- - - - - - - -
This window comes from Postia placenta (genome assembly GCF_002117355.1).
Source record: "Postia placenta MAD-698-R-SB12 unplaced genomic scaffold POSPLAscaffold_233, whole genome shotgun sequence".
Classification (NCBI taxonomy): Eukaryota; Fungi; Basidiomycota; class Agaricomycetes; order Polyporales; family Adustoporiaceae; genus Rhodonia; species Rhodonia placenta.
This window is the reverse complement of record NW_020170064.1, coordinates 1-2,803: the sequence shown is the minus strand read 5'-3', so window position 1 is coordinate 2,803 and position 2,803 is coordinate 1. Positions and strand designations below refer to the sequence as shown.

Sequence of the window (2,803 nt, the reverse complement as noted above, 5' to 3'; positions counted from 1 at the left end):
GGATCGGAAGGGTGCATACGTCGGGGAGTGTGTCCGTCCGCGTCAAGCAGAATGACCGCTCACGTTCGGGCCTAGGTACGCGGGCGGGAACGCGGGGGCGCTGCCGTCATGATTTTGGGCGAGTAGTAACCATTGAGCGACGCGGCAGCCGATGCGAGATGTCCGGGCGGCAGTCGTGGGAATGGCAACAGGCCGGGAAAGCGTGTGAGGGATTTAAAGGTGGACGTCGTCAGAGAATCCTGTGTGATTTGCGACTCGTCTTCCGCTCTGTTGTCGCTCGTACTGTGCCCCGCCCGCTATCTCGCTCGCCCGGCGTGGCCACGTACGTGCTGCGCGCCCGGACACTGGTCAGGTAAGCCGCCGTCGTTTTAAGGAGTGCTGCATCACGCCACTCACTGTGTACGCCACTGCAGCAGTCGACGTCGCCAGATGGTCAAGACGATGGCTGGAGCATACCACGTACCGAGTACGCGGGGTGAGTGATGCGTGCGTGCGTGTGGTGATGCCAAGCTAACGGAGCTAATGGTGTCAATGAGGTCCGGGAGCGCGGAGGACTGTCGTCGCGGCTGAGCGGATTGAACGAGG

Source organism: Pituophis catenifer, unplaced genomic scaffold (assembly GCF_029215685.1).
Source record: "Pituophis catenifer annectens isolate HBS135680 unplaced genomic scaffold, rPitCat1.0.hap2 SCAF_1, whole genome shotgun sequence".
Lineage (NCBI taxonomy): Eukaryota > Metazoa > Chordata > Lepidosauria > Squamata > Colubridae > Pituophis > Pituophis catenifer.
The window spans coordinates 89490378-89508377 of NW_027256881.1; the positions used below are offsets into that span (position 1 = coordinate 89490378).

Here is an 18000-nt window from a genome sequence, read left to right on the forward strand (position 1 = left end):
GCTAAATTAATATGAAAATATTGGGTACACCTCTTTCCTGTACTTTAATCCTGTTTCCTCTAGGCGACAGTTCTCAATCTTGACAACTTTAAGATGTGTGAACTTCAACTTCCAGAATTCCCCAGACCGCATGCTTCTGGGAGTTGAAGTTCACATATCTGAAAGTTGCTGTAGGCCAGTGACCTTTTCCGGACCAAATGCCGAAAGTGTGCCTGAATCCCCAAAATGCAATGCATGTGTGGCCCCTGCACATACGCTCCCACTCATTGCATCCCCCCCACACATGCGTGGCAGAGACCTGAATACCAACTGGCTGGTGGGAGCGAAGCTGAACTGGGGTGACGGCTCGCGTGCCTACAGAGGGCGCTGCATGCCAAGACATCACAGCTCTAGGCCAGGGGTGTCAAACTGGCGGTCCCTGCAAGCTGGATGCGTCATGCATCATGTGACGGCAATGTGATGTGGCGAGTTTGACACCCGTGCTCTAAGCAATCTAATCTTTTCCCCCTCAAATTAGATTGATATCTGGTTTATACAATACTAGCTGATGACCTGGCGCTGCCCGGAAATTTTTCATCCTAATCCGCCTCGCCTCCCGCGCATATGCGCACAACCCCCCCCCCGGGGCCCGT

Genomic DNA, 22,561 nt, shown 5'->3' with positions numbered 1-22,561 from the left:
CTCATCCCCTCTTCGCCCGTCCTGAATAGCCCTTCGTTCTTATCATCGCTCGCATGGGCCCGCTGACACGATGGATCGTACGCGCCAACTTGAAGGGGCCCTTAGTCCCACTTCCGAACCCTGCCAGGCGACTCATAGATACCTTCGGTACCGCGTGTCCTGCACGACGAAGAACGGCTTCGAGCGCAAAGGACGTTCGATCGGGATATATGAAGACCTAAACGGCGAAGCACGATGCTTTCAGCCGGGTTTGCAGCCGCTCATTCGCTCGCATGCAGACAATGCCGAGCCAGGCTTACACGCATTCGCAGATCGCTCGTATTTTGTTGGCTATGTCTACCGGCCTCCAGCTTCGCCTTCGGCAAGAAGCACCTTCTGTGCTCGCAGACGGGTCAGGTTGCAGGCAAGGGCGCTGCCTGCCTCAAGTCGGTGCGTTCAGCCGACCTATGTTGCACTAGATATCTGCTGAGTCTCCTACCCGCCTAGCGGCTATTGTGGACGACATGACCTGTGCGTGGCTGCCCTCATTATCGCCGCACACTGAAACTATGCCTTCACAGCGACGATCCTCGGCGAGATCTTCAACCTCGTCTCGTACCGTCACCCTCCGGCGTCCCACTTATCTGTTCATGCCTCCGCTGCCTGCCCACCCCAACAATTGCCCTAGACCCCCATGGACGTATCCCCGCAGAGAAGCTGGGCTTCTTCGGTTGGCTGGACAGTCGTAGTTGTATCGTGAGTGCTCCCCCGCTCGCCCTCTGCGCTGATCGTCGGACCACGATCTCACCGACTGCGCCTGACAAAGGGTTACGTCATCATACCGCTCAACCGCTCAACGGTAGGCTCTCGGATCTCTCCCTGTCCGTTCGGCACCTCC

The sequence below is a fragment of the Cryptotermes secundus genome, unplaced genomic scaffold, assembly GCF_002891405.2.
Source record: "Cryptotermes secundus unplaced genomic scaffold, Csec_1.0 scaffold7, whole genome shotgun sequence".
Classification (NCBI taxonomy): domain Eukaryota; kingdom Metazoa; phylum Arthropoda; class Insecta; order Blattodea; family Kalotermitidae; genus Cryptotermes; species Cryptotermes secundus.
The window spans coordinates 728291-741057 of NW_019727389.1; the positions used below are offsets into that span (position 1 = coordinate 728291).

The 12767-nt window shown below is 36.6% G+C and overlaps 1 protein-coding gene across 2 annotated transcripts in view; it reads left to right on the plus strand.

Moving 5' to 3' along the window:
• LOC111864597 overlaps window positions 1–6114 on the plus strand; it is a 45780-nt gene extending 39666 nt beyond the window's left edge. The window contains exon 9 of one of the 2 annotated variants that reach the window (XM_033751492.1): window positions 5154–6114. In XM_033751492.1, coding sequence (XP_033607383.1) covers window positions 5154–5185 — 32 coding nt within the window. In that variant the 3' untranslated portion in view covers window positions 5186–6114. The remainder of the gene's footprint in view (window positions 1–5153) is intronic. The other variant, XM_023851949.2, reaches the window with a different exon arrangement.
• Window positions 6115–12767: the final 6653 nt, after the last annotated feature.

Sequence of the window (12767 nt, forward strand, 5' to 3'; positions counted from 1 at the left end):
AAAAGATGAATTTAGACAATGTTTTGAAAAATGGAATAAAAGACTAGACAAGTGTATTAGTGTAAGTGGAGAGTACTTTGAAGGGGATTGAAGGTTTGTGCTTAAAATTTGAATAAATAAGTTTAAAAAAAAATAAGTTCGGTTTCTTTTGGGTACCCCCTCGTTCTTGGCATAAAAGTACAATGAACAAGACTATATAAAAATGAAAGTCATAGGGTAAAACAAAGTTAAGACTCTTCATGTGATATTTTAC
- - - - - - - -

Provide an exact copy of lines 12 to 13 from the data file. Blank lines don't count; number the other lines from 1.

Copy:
GCTAAATTAATATGAAAATATTGGGTACACCTCTTTCCTGTACTTTAATCCTGTTTCCTCTAGGCGACAGTTCTCAATCTTGACAACTTTAAGATGTGTGAACTTCAACTTCCAGAATTCCCCAGACCGCATGCTTCTGGGAGTTGAAGTTCACATATCTGAAAGTTGCTGTAGGCCAGTGACCTTTTCCGGACCAAATGCCGAAAGTGTGCCTGAATCCCCAAAATGCAATGCATGTGTGGCCCCTGCACATACGCTCCCACTCATTGCATCCCCCCCACACATGCGTGGCAGAGACCTGAATACCAACTGGCTGGTGGGAGCGAAGCTGAACTGGGGTGACGGCTCGCGTGCCTACAGAGGGCGCTGCATGCCAAGACATCACAGCTCTAGGCCAGGGGTGTCAAACTGGCGGTCCCTGCAAGCTGGATGCGTCATGCATCATGTGACGGCAATGTGATGTGGCGAGTTTGACACCCGTGCTCTAAGCAATCTAATCTTTTCCCCCTCAAATTAGATTGATATCTGGTTTATACAATACTAGCTGATGACCTGGCGCTGCCCGGAAATTTTTCATCCTAATCCGCCTCGCCTCCCGCGCATATGCGCACAACCCCCCCCCCGGGGCCCGT

Genomic DNA, 22,561 nt, shown 5'->3' with positions numbered 1-22,561 from the left: